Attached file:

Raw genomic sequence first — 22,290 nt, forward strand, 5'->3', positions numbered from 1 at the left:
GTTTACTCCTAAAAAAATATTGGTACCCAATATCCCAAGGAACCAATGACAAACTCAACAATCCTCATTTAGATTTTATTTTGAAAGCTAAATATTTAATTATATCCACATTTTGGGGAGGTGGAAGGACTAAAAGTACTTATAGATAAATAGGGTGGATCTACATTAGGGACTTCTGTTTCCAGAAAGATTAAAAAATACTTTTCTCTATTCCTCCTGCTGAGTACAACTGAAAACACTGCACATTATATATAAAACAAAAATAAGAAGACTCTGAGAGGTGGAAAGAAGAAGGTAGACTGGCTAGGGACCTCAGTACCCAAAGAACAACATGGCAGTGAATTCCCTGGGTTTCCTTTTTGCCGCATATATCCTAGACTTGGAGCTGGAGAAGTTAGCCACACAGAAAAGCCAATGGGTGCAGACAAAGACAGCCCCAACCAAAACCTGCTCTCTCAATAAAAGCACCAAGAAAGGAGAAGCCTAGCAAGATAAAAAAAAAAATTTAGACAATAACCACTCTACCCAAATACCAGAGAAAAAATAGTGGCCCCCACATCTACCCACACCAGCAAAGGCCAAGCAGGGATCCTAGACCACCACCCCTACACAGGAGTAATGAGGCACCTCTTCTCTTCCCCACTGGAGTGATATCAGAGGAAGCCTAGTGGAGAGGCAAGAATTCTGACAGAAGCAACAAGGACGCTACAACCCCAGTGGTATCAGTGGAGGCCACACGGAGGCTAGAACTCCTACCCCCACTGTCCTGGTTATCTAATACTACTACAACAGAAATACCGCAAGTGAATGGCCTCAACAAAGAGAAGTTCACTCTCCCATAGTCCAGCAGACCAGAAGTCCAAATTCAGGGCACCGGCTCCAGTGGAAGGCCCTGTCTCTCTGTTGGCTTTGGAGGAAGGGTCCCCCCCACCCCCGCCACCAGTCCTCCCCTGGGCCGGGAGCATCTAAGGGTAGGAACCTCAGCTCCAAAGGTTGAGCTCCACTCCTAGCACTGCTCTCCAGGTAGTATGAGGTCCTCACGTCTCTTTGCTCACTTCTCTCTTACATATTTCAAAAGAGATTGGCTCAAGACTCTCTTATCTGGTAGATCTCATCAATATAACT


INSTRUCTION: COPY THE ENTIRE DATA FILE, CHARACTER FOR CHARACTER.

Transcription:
Raw genomic sequence first — 22,290 nt, forward strand, 5'->3', positions numbered from 1 at the left:
GTTTACTCCTAAAAAAATATTGGTACCCAATATCCCAAGGAACCAATGACAAACTCAACAATCCTCATTTAGATTTTATTTTGAAAGCTAAATATTTAATTATATCCACATTTTGGGGAGGTGGAAGGACTAAAAGTACTTATAGATAAATAGGGTGGATCTACATTAGGGACTTCTGTTTCCAGAAAGATTAAAAAATACTTTTCTCTATTCCTCCTGCTGAGTACAACTGAAAACACTGCACATTATATATAAAACAAAAATAAGAAGACTCTGAGAGGTGGAAAGAAGAAGGTAGACTGGCTAGGGACCTCAGTACCCAAAGAACAACATGGCAGTGAATTCCCTGGGTTTCCTTTTTGCCGCATATATCCTAGACTTGGAGCTGGAGAAGTTAGCCACACAGAAAAGCCAATGGGTGCAGACAAAGACAGCCCCAACCAAAACCTGCTCTCTCAATAAAAGCACCAAGAAAGGAGAAGCCTAGCAAGATAAAAAAAAAAATTTAGACAATAACCACTCTACCCAAATACCAGAGAAAAAATAGTGGCCCCCACATCTACCCACACCAGCAAAGGCCAAGCAGGGATCCTAGACCACCACCCCTACACAGGAGTAATGAGGCACCTCTTCTCTTCCCCACTGGAGTGATATCAGAGGAAGCCTAGTGGAGAGGCAAGAATTCTGACAGAAGCAACAAGGACGCTACAACCCCAGTGGTATCAGTGGAGGCCACACGGAGGCTAGAACTCCTACCCCCACTGTCCTGGTTATCTAATACTACTACAACAGAAATACCGCAAGTGAATGGCCTCAACAAAGAGAAGTTCACTCTCCCATAGTCCAGCAGACCAGAAGTCCAAATTCAGGGCACCGGCTCCAGTGGAAGGCCCTGTCTCTCTGTTGGCTTTGGAGGAAGGGTCCCCCCCACCCCCGCCACCAGTCCTCCCCTGGGCCGGGAGCATCTAAGGGTAGGAACCTCAGCTCCAAAGGTTGAGCTCCACTCCTAGCACTGCTCTCCAGGTAGTATGAGGTCCTCACGTCTCTTTGCTCACTTCTCTCTTACATATTTCAAAAGAGATTGGCTCAAGACTCTCTTATCTGGTAGATCTCATCAATATAACT